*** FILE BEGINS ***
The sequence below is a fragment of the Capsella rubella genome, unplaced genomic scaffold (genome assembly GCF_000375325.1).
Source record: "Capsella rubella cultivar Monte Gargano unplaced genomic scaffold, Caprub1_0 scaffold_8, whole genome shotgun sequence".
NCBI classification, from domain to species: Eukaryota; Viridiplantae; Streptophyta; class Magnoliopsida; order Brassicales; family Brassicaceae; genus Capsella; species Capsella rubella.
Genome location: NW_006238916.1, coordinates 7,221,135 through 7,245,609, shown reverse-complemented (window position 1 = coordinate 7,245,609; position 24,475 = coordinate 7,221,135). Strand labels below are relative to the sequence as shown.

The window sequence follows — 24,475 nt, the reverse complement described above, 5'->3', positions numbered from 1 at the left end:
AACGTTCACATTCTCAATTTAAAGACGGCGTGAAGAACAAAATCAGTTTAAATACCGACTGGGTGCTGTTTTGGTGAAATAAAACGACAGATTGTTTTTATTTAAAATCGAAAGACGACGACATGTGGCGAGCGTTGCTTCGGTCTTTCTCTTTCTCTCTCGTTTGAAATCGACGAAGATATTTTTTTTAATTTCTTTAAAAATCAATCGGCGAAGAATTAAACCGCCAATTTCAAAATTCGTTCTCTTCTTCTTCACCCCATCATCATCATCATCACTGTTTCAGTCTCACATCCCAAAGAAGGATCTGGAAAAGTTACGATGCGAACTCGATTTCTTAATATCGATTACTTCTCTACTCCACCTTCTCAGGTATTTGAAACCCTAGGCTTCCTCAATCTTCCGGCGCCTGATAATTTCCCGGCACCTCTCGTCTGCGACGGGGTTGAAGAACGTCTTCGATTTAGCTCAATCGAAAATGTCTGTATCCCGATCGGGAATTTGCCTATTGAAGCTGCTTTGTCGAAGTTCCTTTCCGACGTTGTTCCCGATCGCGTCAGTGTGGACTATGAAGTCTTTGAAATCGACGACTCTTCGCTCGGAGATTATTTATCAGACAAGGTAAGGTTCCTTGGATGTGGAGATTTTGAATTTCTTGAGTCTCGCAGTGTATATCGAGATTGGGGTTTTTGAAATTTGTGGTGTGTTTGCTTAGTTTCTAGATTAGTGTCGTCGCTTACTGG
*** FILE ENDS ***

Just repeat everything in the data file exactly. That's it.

The sequence below is a fragment of the Capsella rubella genome, unplaced genomic scaffold (genome assembly GCF_000375325.1).
Source record: "Capsella rubella cultivar Monte Gargano unplaced genomic scaffold, Caprub1_0 scaffold_8, whole genome shotgun sequence".
NCBI classification, from domain to species: Eukaryota; Viridiplantae; Streptophyta; class Magnoliopsida; order Brassicales; family Brassicaceae; genus Capsella; species Capsella rubella.
Genome location: NW_006238916.1, coordinates 7,221,135 through 7,245,609, shown reverse-complemented (window position 1 = coordinate 7,245,609; position 24,475 = coordinate 7,221,135). Strand labels below are relative to the sequence as shown.

The window sequence follows — 24,475 nt, the reverse complement described above, 5'->3', positions numbered from 1 at the left end:
AACGTTCACATTCTCAATTTAAAGACGGCGTGAAGAACAAAATCAGTTTAAATACCGACTGGGTGCTGTTTTGGTGAAATAAAACGACAGATTGTTTTTATTTAAAATCGAAAGACGACGACATGTGGCGAGCGTTGCTTCGGTCTTTCTCTTTCTCTCTCGTTTGAAATCGACGAAGATATTTTTTTTAATTTCTTTAAAAATCAATCGGCGAAGAATTAAACCGCCAATTTCAAAATTCGTTCTCTTCTTCTTCACCCCATCATCATCATCATCACTGTTTCAGTCTCACATCCCAAAGAAGGATCTGGAAAAGTTACGATGCGAACTCGATTTCTTAATATCGATTACTTCTCTACTCCACCTTCTCAGGTATTTGAAACCCTAGGCTTCCTCAATCTTCCGGCGCCTGATAATTTCCCGGCACCTCTCGTCTGCGACGGGGTTGAAGAACGTCTTCGATTTAGCTCAATCGAAAATGTCTGTATCCCGATCGGGAATTTGCCTATTGAAGCTGCTTTGTCGAAGTTCCTTTCCGACGTTGTTCCCGATCGCGTCAGTGTGGACTATGAAGTCTTTGAAATCGACGACTCTTCGCTCGGAGATTATTTATCAGACAAGGTAAGGTTCCTTGGATGTGGAGATTTTGAATTTCTTGAGTCTCGCAGTGTATATCGAGATTGGGGTTTTTGAAATTTGTGGTGTGTTTGCTTAGTTTCTAGATTAGTGTCGTCGCTTACTGG